• Anti-Syrian regime protesters flash the victory sign as they hold a banner during a demonstration, at Kafr Nabil town, in Idlib province, northern Syria, February 1, 2013.
  • Syrian citizens pray over the bodies of those who were found dead next to a river last Tuesday and who were not identified by their relatives, in Aleppo, Syria on January 31, 2013.
  • The bodies of dozens of men, many of them with their hands bound behind their backs, were found on the muddy banks of a small river January 29, 2013 in the northern city of Aleppo.
  • Relatives and Free Syrian Army fighters bury the body of Ammar Al-Achaqer, who activists said was killed by forces loyal to Syria's President Bashar al-Assad, near Homs, Syria, January 29, 2013. (Shaam News Network)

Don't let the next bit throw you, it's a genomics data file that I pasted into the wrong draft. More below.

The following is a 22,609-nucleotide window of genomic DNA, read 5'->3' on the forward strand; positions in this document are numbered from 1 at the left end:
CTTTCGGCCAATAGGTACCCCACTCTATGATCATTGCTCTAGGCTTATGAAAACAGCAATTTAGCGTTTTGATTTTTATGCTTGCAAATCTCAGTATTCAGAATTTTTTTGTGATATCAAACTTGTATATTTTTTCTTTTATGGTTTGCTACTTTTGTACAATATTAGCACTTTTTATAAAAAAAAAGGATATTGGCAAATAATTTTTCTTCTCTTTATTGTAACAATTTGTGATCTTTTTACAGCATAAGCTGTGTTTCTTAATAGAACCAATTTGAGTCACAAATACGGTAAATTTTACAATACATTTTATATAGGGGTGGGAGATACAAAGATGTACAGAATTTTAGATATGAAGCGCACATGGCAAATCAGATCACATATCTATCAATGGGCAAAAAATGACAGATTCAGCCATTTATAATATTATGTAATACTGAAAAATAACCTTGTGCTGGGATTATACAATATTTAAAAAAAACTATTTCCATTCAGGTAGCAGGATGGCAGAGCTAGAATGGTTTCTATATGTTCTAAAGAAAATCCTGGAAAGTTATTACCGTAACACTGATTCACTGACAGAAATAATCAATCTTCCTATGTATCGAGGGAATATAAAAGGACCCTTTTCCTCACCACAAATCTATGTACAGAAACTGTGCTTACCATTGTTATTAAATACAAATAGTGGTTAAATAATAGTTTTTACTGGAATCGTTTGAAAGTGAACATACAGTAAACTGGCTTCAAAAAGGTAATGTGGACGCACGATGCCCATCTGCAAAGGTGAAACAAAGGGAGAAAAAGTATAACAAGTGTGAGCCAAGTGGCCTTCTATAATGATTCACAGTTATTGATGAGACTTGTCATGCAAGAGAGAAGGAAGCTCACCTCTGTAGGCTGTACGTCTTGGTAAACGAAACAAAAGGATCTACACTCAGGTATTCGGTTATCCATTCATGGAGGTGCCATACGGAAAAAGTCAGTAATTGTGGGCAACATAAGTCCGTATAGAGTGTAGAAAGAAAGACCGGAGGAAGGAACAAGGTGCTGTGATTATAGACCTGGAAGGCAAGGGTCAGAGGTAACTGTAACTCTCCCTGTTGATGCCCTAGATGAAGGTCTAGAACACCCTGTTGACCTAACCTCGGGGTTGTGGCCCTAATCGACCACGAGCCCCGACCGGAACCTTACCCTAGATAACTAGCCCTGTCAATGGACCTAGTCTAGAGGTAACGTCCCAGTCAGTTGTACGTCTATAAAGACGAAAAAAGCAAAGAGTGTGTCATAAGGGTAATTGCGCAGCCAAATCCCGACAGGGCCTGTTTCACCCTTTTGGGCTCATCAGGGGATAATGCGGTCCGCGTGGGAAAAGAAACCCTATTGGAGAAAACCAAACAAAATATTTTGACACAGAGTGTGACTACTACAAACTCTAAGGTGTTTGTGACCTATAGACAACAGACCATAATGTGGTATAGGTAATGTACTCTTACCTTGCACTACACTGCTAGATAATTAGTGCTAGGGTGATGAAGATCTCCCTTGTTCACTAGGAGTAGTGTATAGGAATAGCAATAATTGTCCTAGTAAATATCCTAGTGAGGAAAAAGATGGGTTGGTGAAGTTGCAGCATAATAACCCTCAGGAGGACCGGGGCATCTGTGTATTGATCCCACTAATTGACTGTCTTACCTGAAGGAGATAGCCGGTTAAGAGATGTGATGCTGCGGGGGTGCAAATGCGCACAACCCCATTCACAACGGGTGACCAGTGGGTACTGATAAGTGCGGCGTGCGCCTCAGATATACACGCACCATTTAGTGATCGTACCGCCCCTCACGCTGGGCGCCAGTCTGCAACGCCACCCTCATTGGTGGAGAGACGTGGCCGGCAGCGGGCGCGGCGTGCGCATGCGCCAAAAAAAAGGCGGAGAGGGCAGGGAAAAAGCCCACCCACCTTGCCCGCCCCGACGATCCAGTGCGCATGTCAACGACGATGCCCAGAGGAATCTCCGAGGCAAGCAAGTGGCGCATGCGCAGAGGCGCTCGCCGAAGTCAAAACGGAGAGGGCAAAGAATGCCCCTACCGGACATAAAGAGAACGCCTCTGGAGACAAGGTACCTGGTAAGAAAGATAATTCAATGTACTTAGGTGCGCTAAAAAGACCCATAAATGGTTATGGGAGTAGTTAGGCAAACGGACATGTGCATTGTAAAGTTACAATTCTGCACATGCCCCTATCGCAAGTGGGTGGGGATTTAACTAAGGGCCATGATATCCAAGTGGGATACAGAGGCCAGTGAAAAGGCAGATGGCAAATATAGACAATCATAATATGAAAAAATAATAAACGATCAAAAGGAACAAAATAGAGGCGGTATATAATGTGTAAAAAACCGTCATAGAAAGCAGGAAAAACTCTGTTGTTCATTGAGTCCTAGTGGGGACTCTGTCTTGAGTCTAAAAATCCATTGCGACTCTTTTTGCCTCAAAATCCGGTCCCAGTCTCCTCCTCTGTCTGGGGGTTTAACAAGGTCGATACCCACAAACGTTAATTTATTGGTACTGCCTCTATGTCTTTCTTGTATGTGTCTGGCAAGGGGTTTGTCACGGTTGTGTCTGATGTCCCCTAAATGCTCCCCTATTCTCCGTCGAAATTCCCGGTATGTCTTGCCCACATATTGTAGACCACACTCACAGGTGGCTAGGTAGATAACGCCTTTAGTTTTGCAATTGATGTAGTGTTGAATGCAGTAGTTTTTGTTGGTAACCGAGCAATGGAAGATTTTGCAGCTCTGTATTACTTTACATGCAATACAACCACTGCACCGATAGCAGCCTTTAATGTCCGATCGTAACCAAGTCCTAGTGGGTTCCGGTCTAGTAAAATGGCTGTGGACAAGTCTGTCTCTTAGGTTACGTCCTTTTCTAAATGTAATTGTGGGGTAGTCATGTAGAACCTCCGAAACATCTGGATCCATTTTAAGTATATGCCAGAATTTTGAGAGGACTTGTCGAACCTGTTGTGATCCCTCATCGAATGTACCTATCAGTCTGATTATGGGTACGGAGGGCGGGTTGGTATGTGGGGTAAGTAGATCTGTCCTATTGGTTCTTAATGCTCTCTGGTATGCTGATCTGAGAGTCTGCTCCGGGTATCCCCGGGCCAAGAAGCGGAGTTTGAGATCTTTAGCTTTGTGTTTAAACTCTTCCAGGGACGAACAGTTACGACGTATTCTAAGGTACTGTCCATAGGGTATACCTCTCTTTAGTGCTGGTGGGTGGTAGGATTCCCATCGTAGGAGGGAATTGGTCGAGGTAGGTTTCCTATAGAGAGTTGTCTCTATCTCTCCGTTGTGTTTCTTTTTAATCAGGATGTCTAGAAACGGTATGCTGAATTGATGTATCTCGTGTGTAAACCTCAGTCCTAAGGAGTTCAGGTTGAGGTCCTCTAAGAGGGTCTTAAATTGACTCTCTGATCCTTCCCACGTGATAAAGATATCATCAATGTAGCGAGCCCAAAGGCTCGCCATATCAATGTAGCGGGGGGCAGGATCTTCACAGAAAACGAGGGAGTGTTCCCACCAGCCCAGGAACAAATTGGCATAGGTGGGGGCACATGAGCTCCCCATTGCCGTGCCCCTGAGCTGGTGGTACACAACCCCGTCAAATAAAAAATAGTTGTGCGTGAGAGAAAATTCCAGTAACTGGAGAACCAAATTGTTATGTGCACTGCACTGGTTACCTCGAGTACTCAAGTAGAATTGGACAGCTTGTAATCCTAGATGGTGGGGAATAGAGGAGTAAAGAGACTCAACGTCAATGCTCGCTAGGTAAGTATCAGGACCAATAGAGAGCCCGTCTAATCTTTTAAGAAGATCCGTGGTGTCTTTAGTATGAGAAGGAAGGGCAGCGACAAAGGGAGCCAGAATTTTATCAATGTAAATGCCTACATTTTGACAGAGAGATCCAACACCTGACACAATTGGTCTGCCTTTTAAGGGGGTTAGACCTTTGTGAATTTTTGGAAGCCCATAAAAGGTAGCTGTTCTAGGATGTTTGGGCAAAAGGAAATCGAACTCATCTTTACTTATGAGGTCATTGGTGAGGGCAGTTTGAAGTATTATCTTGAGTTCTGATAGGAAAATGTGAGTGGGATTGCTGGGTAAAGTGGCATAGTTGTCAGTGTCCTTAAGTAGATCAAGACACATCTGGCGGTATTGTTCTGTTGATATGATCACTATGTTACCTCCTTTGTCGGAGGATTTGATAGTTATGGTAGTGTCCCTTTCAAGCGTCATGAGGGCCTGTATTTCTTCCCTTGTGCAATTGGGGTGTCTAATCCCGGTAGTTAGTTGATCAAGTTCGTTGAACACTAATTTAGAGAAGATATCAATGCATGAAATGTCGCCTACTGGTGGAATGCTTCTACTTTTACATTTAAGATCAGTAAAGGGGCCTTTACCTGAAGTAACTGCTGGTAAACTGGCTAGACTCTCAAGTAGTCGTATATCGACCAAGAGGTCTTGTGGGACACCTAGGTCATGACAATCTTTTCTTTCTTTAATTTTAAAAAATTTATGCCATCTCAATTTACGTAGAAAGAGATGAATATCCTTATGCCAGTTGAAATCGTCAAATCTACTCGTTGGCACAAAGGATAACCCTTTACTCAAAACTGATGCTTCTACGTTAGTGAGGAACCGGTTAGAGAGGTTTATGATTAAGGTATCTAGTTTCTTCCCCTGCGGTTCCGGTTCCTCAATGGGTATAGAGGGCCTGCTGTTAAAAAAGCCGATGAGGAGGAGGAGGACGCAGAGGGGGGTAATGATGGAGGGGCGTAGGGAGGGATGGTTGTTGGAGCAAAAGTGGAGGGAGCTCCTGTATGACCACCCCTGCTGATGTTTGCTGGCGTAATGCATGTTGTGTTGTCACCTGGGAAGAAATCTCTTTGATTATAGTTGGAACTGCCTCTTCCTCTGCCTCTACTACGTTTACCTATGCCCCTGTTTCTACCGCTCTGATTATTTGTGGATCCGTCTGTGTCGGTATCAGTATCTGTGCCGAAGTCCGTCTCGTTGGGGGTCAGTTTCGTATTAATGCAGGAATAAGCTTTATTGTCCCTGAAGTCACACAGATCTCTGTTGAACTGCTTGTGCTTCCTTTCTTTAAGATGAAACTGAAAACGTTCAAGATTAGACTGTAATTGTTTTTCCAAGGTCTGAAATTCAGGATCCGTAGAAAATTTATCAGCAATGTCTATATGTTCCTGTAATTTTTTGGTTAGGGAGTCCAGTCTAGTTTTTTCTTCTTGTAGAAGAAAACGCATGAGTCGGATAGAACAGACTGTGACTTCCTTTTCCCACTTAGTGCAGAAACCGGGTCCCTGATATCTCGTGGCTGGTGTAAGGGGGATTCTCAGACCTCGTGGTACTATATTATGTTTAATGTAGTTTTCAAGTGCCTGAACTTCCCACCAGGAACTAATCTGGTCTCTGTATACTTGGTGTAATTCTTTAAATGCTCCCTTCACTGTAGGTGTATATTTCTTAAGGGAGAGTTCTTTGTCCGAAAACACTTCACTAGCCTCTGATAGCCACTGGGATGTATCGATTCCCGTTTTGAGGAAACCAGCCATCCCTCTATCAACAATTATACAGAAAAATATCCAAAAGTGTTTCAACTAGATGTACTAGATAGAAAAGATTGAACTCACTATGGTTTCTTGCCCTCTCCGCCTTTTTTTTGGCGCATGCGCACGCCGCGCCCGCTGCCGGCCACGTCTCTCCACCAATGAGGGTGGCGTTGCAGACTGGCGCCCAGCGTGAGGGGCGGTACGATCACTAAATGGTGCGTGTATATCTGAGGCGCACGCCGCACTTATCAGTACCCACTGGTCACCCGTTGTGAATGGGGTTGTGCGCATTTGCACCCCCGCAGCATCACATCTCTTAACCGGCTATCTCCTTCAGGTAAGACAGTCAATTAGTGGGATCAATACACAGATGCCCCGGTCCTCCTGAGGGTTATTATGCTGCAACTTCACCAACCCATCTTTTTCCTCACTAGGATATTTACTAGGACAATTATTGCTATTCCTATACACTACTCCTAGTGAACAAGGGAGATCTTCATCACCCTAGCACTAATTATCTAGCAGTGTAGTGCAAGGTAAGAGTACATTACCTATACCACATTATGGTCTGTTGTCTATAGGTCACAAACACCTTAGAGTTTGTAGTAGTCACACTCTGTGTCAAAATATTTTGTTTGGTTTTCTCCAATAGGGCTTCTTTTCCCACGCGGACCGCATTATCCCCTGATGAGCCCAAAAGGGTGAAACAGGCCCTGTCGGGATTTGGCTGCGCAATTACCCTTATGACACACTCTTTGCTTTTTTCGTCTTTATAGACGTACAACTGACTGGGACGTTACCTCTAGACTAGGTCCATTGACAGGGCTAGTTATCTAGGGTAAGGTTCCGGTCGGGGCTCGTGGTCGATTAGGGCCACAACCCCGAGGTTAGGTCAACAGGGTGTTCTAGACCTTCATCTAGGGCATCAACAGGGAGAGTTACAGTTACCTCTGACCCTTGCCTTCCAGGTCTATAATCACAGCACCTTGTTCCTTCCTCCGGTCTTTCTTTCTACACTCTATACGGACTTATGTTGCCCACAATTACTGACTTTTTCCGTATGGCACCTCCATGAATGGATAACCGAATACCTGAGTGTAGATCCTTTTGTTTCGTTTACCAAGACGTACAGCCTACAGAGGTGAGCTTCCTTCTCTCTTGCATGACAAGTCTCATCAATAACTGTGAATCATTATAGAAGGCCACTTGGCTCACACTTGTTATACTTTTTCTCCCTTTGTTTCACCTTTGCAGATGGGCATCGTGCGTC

• An internally displaced boy looks out of a school at a village outside Damascus, January 28, 2013.
  • This image taken from video shows a Free Syrian Army fighter speaking in front of a government intelligence complex in Deir el-Zour, Syria, January 29, 2013. (Ugarit News)
  • A Free Syrian Army soldier flashes the victory sign as damage caused by warplanes and rocket launchers is seen at background in Hama, Syria, January 28, 2013. Image taken from video.
  • Syrian refugees search for their belongings at a burned tent at the Al Zaatari Syrian refugee camp, January 28, 2013.

The United Nations estimates that more than 60,000 people have died as a result of the nearly two-year-old conflict, and the toll continues to rise.  Hours before Brahimi addressed the Security Council in New York, Syrians worked to retrieve and identify the bodies of dozens of young men bound and executed and dumped in a river in Aleppo.